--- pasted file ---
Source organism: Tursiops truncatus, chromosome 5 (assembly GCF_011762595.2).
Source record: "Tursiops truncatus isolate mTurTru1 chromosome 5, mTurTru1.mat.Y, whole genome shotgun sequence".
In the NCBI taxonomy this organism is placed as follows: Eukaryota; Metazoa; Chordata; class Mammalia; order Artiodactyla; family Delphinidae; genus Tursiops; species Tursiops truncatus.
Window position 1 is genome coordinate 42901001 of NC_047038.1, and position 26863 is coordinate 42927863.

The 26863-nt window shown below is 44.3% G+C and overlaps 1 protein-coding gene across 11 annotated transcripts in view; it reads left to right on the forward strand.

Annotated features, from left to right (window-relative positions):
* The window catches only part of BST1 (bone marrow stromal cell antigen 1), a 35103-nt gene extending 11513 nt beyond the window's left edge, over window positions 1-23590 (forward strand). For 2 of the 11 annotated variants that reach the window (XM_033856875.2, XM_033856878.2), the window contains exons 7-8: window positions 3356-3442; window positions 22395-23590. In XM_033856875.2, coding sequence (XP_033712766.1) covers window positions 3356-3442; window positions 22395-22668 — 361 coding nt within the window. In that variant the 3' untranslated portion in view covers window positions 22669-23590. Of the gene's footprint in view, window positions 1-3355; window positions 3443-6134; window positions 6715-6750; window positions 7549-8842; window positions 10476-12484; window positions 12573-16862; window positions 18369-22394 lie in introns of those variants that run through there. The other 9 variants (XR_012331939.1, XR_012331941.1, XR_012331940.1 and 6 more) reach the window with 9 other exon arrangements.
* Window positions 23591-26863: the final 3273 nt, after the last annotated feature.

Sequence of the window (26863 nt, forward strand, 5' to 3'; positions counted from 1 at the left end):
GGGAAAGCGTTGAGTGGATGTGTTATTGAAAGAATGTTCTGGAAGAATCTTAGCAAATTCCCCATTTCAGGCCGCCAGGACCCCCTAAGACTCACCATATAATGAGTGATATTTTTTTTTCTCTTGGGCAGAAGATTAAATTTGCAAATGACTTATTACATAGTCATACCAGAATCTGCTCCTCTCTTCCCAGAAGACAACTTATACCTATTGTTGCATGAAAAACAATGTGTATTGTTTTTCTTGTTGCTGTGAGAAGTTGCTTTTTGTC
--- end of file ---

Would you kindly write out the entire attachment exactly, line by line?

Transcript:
Source organism: Tursiops truncatus, chromosome 5 (assembly GCF_011762595.2).
Source record: "Tursiops truncatus isolate mTurTru1 chromosome 5, mTurTru1.mat.Y, whole genome shotgun sequence".
In the NCBI taxonomy this organism is placed as follows: Eukaryota; Metazoa; Chordata; class Mammalia; order Artiodactyla; family Delphinidae; genus Tursiops; species Tursiops truncatus.
Window position 1 is genome coordinate 42901001 of NC_047038.1, and position 26863 is coordinate 42927863.

The 26863-nt window shown below is 44.3% G+C and overlaps 1 protein-coding gene across 11 annotated transcripts in view; it reads left to right on the forward strand.

Annotated features, from left to right (window-relative positions):
* The window catches only part of BST1 (bone marrow stromal cell antigen 1), a 35103-nt gene extending 11513 nt beyond the window's left edge, over window positions 1-23590 (forward strand). For 2 of the 11 annotated variants that reach the window (XM_033856875.2, XM_033856878.2), the window contains exons 7-8: window positions 3356-3442; window positions 22395-23590. In XM_033856875.2, coding sequence (XP_033712766.1) covers window positions 3356-3442; window positions 22395-22668 — 361 coding nt within the window. In that variant the 3' untranslated portion in view covers window positions 22669-23590. Of the gene's footprint in view, window positions 1-3355; window positions 3443-6134; window positions 6715-6750; window positions 7549-8842; window positions 10476-12484; window positions 12573-16862; window positions 18369-22394 lie in introns of those variants that run through there. The other 9 variants (XR_012331939.1, XR_012331941.1, XR_012331940.1 and 6 more) reach the window with 9 other exon arrangements.
* Window positions 23591-26863: the final 3273 nt, after the last annotated feature.

Sequence of the window (26863 nt, forward strand, 5' to 3'; positions counted from 1 at the left end):
GGGAAAGCGTTGAGTGGATGTGTTATTGAAAGAATGTTCTGGAAGAATCTTAGCAAATTCCCCATTTCAGGCCGCCAGGACCCCCTAAGACTCACCATATAATGAGTGATATTTTTTTTTCTCTTGGGCAGAAGATTAAATTTGCAAATGACTTATTACATAGTCATACCAGAATCTGCTCCTCTCTTCCCAGAAGACAACTTATACCTATTGTTGCATGAAAAACAATGTGTATTGTTTTTCTTGTTGCTGTGAGAAGTTGCTTTTTGTC